Nowadays, new phones seem to be announced every other week. We've gotten used to revising specifications, looking at some press assests and then checking the next phone. If you did this in September 2008, you might have overlooked what would become one of the most important phones of all time.
The HTC Dream, better known as the T-Mobile G1 in the US, has introduced us all. It is now the most widely used operating system in the world – even for desktop PCs like Windows and MacOS. The first Android phone. The first true competitor for Apple's iPhone released the year before
With its pull-out keyboard, trackball, dedicated phone keys, and tilted chin, the G1
How the HTC Dream G1 Changed the Game
The T-Mobile G1 was a product born out of necessity. Before its existence, Google was primarily just a search engine. However, as the mobile Internet became more and more popular, they had to make this search engine available on various platforms such as Windows Phone, RIM, Symbian and iOS. As CEO Larry Page puts it, "We had a closet full of more than 100 phones and built our software pretty much on device, making it almost impossible for us to make truly great mobile experiences."
This was not sustainable, so Google decided to do something to get all the different smartphone OEMs on the same page. In November 2007, they formed the Open Handset Alliance (OHA), a consortium comprised of the majority of major players in the mobile industry, to "accelerate innovation in the mobile space and provide consumers with a richer, cheaper and better mobile experience." To achieve this, Google simultaneously announced Android, an open source mobile platform that every company could use on their phones.
At this point, however, Android was software without a piece of hardware that could be called home. There had been prototypes of Android phones like the BlackBerry Esque Sooner, but after the success of the iPhone, Google knew that its new mobile operating system would need a primary touch-oriented flagship device if it was to succeed.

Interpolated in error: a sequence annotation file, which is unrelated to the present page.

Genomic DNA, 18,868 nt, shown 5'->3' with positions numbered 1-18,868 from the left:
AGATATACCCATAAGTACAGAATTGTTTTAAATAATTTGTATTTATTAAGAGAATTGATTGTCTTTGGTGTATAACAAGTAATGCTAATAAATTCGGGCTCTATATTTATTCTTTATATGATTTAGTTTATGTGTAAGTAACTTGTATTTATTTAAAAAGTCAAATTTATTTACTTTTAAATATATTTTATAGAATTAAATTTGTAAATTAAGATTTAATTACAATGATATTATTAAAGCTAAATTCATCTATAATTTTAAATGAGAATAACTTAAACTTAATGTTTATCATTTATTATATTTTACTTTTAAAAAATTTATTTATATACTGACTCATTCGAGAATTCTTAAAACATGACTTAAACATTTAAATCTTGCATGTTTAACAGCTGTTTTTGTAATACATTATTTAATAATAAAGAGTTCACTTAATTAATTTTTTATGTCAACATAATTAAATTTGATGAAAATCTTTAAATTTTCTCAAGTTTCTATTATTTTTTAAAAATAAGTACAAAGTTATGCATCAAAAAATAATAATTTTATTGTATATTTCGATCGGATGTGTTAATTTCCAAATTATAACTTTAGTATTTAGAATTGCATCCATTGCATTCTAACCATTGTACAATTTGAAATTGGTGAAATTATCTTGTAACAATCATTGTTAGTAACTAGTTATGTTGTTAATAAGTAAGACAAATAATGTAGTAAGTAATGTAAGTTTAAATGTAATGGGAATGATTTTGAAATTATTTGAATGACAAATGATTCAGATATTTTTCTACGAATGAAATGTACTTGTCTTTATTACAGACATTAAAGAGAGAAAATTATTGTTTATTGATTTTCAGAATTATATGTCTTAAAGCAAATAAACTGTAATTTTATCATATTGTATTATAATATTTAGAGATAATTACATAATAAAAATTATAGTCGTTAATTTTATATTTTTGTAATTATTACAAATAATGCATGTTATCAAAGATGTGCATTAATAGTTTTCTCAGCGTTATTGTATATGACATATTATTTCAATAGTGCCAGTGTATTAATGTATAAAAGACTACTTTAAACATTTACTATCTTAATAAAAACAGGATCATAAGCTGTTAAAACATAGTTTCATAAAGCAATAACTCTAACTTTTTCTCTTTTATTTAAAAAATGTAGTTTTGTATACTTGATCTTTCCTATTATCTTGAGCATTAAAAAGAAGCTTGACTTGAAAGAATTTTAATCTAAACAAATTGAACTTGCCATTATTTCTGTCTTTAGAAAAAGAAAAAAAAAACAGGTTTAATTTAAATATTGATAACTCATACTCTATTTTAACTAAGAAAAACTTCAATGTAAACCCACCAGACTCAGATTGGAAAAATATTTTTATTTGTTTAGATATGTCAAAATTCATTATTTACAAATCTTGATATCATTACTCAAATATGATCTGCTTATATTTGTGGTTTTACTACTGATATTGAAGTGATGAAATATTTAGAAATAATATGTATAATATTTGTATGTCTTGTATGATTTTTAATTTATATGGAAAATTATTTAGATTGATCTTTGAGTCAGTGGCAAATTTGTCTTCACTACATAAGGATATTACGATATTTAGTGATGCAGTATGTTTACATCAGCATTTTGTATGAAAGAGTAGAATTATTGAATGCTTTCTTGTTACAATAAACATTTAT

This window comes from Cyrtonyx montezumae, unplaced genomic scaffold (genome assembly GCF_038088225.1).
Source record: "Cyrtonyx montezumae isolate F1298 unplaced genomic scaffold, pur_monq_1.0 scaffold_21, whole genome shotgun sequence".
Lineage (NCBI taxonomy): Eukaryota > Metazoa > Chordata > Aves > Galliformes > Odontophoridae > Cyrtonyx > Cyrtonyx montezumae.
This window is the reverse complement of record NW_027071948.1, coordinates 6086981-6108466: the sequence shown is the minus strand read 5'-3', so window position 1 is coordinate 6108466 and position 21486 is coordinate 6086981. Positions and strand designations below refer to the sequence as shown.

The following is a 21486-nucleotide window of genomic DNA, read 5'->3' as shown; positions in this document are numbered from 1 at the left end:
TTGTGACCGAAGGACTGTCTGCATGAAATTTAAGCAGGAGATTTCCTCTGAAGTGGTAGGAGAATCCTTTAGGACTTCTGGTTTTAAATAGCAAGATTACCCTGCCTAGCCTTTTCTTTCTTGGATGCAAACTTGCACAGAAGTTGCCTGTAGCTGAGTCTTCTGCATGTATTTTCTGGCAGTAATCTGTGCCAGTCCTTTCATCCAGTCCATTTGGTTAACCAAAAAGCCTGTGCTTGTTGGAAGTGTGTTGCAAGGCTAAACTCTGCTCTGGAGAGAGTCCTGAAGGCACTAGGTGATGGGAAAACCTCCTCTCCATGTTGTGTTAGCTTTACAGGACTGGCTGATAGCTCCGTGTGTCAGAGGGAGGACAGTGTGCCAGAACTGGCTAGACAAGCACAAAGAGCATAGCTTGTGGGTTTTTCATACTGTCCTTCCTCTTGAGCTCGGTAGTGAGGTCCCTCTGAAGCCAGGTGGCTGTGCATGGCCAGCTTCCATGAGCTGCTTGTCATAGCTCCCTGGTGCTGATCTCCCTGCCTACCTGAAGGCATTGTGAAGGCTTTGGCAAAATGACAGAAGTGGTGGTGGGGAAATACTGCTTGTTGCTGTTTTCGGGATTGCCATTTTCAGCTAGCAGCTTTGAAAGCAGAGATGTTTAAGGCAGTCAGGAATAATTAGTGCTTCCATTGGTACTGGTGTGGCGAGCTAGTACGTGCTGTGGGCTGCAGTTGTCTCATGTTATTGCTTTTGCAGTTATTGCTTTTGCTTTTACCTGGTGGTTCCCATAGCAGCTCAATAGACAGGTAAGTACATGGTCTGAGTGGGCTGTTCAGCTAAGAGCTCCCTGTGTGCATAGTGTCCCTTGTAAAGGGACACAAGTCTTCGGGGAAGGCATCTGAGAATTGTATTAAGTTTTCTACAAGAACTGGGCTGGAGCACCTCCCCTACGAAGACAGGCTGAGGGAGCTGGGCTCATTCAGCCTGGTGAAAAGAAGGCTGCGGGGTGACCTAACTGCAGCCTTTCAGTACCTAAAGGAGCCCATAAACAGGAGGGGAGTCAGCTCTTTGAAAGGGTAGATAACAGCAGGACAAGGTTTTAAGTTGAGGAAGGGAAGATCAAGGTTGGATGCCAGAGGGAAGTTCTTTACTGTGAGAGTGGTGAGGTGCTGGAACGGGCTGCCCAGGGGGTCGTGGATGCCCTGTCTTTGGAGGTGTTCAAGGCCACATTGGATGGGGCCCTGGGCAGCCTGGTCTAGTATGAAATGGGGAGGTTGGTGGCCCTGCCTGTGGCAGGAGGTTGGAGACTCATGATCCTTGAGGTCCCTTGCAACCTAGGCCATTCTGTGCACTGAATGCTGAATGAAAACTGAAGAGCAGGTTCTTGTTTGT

At that time Google HTC, one of its original partners in the OHA turned. With the Taiwanese manufacturer handling hardware, Google's management software and T-Mobile ensuring compatibility with the complicated cellular data networks in the US, this was a daunting task. But on September 23, 2008, the HTC Dream, the AKA T-Mobile G1 was introduced to the world.
In many ways, the G1 was the first Nexus phone to a forerunner of today's Google Pixel family. It ran pure, Stock Android, and Google handled the software, so the features and functions were representative of the vision of the Mountain View company for the platform. Google services were in the foreground (Google Maps, YouTube, Google Talk, and Gmail were all preinstalled), and the phone had direct access to Google Search from the Home screen.
Speaking of the home screen, you knew it immediately When you unlocked the phone, you use the fully functional software. Instead of a simple grid of your apps, the G1 had an app drawer to offer a future in which you have tens, if not hundreds, of apps installed. Interestingly enough, the G1 app drawer can be accessed by rocking up from the bottom of the screen, just like the current Pixel Launcher works.